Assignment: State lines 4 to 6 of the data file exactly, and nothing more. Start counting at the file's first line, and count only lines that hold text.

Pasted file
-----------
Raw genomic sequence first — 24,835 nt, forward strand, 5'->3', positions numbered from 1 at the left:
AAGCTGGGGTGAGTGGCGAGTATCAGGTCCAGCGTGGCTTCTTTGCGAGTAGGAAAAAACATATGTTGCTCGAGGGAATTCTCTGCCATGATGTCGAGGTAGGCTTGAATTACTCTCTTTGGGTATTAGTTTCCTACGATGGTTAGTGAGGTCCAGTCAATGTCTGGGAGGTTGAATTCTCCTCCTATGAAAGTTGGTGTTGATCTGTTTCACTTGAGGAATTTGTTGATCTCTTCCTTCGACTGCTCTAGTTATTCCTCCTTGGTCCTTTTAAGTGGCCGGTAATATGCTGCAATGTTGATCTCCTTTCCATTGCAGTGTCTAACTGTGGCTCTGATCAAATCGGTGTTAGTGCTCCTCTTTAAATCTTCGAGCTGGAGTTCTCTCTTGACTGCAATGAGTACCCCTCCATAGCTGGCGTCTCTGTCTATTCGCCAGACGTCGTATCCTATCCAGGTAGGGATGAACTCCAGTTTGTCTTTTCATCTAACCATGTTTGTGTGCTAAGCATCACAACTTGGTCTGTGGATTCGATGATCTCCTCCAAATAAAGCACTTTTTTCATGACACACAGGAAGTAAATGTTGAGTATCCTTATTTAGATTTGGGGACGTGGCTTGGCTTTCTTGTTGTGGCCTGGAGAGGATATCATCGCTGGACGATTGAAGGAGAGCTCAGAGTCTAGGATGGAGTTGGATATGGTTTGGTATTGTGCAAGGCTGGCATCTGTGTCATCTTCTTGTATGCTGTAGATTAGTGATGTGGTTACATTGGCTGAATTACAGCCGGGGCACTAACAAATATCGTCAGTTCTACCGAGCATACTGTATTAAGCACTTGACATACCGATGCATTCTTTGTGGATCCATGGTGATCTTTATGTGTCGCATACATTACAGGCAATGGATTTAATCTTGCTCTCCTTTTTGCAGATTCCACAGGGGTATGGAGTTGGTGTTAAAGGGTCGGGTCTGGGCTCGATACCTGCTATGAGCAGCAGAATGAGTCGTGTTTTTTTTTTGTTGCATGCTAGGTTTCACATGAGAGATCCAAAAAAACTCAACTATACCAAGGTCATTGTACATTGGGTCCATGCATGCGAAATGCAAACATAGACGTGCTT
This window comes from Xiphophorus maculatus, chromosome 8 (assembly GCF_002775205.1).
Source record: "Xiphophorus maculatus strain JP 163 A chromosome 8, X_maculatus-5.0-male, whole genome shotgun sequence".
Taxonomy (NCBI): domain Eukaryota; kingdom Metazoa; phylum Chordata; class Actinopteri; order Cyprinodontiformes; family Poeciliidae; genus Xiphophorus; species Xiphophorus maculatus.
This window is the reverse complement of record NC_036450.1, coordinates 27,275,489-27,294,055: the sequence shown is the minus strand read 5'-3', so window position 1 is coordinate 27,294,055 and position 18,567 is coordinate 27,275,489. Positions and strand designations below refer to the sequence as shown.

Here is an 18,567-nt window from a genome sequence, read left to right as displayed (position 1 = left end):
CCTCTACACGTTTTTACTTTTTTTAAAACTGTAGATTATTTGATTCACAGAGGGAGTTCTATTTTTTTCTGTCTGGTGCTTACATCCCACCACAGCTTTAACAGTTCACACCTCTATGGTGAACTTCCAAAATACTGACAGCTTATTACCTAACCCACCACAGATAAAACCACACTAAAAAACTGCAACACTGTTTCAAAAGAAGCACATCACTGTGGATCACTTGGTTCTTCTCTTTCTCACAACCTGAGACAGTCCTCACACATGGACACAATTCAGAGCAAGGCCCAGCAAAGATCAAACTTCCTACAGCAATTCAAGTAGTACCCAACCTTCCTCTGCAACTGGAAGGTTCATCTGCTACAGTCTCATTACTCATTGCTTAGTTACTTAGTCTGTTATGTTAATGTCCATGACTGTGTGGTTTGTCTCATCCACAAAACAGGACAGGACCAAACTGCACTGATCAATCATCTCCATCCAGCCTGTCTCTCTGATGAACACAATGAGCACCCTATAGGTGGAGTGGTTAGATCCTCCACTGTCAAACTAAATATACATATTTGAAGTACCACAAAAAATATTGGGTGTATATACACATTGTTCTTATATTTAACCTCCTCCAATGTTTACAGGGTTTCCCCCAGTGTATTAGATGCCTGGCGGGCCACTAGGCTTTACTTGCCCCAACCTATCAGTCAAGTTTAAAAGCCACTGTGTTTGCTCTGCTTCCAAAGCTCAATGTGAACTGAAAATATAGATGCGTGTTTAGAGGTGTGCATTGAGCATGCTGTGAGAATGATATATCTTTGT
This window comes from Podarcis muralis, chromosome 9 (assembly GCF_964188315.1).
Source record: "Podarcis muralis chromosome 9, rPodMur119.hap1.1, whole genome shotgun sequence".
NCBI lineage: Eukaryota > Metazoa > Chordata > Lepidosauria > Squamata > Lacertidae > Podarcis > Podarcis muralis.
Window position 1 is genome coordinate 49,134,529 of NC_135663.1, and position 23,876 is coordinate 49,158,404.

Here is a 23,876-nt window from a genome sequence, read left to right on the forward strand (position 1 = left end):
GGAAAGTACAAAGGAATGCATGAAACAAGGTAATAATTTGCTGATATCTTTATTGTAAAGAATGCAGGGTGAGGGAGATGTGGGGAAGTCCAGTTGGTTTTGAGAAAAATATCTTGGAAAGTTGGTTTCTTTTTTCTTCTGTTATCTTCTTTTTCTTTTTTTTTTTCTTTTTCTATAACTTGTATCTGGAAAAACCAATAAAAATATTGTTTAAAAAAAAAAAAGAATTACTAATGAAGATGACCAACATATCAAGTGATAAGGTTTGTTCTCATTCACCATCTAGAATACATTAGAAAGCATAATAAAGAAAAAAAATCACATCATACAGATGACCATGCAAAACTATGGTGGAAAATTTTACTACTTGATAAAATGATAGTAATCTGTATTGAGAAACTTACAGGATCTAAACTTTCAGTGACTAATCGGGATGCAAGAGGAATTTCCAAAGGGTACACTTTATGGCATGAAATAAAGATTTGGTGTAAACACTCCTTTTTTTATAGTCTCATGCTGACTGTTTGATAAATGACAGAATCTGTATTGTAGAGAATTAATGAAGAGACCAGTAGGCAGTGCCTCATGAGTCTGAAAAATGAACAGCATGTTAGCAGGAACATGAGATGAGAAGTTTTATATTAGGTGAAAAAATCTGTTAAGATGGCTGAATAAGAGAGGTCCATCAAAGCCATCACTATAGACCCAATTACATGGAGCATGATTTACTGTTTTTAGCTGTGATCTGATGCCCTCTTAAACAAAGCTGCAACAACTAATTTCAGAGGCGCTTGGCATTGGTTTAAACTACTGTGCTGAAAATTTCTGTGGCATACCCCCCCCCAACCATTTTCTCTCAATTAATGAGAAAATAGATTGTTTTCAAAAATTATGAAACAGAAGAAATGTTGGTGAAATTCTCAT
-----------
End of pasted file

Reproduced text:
Source record: "Xiphophorus maculatus strain JP 163 A chromosome 8, X_maculatus-5.0-male, whole genome shotgun sequence".
Taxonomy (NCBI): domain Eukaryota; kingdom Metazoa; phylum Chordata; class Actinopteri; order Cyprinodontiformes; family Poeciliidae; genus Xiphophorus; species Xiphophorus maculatus.
This window is the reverse complement of record NC_036450.1, coordinates 27,275,489-27,294,055: the sequence shown is the minus strand read 5'-3', so window position 1 is coordinate 27,294,055 and position 18,567 is coordinate 27,275,489. Positions and strand designations below refer to the sequence as shown.